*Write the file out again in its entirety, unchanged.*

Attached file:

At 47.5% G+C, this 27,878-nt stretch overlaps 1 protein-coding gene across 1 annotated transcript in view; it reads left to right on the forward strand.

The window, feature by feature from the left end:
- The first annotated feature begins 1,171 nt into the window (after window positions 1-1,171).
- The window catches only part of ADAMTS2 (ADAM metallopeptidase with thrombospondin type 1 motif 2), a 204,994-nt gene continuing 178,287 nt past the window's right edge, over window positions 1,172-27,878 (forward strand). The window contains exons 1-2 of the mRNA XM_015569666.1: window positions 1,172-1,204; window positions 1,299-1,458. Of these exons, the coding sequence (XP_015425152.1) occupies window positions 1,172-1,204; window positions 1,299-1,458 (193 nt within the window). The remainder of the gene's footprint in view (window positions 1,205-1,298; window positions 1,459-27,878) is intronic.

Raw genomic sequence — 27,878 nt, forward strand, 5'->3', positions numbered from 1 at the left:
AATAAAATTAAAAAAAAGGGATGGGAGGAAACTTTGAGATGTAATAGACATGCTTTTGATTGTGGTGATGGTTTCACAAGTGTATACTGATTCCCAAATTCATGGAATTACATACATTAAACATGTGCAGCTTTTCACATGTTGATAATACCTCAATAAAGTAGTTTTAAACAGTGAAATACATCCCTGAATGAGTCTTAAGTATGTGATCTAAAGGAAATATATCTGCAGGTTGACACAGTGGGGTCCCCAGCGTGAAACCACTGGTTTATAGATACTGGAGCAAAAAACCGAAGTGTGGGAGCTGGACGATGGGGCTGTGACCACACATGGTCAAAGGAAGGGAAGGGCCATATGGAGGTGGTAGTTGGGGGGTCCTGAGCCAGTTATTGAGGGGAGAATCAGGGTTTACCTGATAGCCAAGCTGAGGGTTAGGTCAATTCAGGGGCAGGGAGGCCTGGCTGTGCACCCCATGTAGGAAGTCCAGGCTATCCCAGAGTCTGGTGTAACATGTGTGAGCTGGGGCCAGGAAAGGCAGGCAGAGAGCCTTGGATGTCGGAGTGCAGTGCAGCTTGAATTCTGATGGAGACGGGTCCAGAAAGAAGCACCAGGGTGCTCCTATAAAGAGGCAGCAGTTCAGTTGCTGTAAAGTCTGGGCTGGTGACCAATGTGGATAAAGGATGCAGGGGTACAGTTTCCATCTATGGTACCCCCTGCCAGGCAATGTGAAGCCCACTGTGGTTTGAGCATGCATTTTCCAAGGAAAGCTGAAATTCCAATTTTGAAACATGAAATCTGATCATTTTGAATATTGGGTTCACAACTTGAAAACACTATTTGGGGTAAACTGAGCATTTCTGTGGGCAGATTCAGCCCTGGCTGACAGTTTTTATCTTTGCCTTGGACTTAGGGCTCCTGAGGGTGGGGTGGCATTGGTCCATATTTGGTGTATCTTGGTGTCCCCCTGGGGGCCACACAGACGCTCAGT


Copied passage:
At 47.5% G+C, this 27,878-nt stretch overlaps 1 protein-coding gene across 1 annotated transcript in view; it reads left to right on the forward strand.

The window, feature by feature from the left end:
- The first annotated feature begins 1,171 nt into the window (after window positions 1-1,171).
- The window catches only part of ADAMTS2 (ADAM metallopeptidase with thrombospondin type 1 motif 2), a 204,994-nt gene continuing 178,287 nt past the window's right edge, over window positions 1,172-27,878 (forward strand). The window contains exons 1-2 of the mRNA XM_015569666.1: window positions 1,172-1,204; window positions 1,299-1,458. Of these exons, the coding sequence (XP_015425152.1) occupies window positions 1,172-1,204; window positions 1,299-1,458 (193 nt within the window). The remainder of the gene's footprint in view (window positions 1,205-1,298; window positions 1,459-27,878) is intronic.

Raw genomic sequence — 27,878 nt, forward strand, 5'->3', positions numbered from 1 at the left:
AATAAAATTAAAAAAAAGGGATGGGAGGAAACTTTGAGATGTAATAGACATGCTTTTGATTGTGGTGATGGTTTCACAAGTGTATACTGATTCCCAAATTCATGGAATTACATACATTAAACATGTGCAGCTTTTCACATGTTGATAATACCTCAATAAAGTAGTTTTAAACAGTGAAATACATCCCTGAATGAGTCTTAAGTATGTGATCTAAAGGAAATATATCTGCAGGTTGACACAGTGGGGTCCCCAGCGTGAAACCACTGGTTTATAGATACTGGAGCAAAAAACCGAAGTGTGGGAGCTGGACGATGGGGCTGTGACCACACATGGTCAAAGGAAGGGAAGGGCCATATGGAGGTGGTAGTTGGGGGGTCCTGAGCCAGTTATTGAGGGGAGAATCAGGGTTTACCTGATAGCCAAGCTGAGGGTTAGGTCAATTCAGGGGCAGGGAGGCCTGGCTGTGCACCCCATGTAGGAAGTCCAGGCTATCCCAGAGTCTGGTGTAACATGTGTGAGCTGGGGCCAGGAAAGGCAGGCAGAGAGCCTTGGATGTCGGAGTGCAGTGCAGCTTGAATTCTGATGGAGACGGGTCCAGAAAGAAGCACCAGGGTGCTCCTATAAAGAGGCAGCAGTTCAGTTGCTGTAAAGTCTGGGCTGGTGACCAATGTGGATAAAGGATGCAGGGGTACAGTTTCCATCTATGGTACCCCCTGCCAGGCAATGTGAAGCCCACTGTGGTTTGAGCATGCATTTTCCAAGGAAAGCTGAAATTCCAATTTTGAAACATGAAATCTGATCATTTTGAATATTGGGTTCACAACTTGAAAACACTATTTGGGGTAAACTGAGCATTTCTGTGGGCAGATTCAGCCCTGGCTGACAGTTTTTATCTTTGCCTTGGACTTAGGGCTCCTGAGGGTGGGGTGGCATTGGTCCATATTTGGTGTATCTTGGTGTCCCCCTGGGGGCCACACAGACGCTCAGT